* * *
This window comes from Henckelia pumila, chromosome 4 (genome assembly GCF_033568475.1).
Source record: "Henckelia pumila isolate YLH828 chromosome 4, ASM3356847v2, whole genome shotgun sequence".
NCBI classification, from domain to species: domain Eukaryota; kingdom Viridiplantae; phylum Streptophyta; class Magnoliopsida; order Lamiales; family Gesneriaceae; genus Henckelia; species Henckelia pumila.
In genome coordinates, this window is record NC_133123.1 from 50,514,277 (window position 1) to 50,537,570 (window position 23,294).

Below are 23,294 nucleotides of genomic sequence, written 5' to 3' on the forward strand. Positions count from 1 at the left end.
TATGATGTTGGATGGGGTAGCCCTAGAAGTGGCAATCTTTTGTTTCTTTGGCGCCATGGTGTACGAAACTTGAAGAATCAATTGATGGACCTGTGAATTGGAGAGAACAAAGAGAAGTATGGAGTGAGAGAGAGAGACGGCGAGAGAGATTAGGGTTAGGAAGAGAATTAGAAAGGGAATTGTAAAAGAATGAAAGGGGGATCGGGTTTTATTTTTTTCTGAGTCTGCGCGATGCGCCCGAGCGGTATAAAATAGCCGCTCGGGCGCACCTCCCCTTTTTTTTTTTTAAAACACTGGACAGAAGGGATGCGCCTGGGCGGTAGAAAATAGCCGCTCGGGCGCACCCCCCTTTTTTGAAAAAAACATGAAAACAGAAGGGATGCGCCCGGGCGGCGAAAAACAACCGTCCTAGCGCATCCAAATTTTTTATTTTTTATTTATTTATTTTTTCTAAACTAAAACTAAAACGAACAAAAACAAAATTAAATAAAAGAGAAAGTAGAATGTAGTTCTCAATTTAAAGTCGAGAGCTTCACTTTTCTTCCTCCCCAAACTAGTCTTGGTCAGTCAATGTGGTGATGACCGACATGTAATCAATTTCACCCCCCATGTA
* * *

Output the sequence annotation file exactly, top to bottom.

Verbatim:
This window comes from Henckelia pumila, chromosome 4 (genome assembly GCF_033568475.1).
Source record: "Henckelia pumila isolate YLH828 chromosome 4, ASM3356847v2, whole genome shotgun sequence".
NCBI classification, from domain to species: domain Eukaryota; kingdom Viridiplantae; phylum Streptophyta; class Magnoliopsida; order Lamiales; family Gesneriaceae; genus Henckelia; species Henckelia pumila.
In genome coordinates, this window is record NC_133123.1 from 50,514,277 (window position 1) to 50,537,570 (window position 23,294).

Below are 23,294 nucleotides of genomic sequence, written 5' to 3' on the forward strand. Positions count from 1 at the left end.
TATGATGTTGGATGGGGTAGCCCTAGAAGTGGCAATCTTTTGTTTCTTTGGCGCCATGGTGTACGAAACTTGAAGAATCAATTGATGGACCTGTGAATTGGAGAGAACAAAGAGAAGTATGGAGTGAGAGAGAGAGACGGCGAGAGAGATTAGGGTTAGGAAGAGAATTAGAAAGGGAATTGTAAAAGAATGAAAGGGGGATCGGGTTTTATTTTTTTCTGAGTCTGCGCGATGCGCCCGAGCGGTATAAAATAGCCGCTCGGGCGCACCTCCCCTTTTTTTTTTTTAAAACACTGGACAGAAGGGATGCGCCTGGGCGGTAGAAAATAGCCGCTCGGGCGCACCCCCCTTTTTTGAAAAAAACATGAAAACAGAAGGGATGCGCCCGGGCGGCGAAAAACAACCGTCCTAGCGCATCCAAATTTTTTATTTTTTATTTATTTATTTTTTCTAAACTAAAACTAAAACGAACAAAAACAAAATTAAATAAAAGAGAAAGTAGAATGTAGTTCTCAATTTAAAGTCGAGAGCTTCACTTTTCTTCCTCCCCAAACTAGTCTTGGTCAGTCAATGTGGTGATGACCGACATGTAATCAATTTCACCCCCCATGTA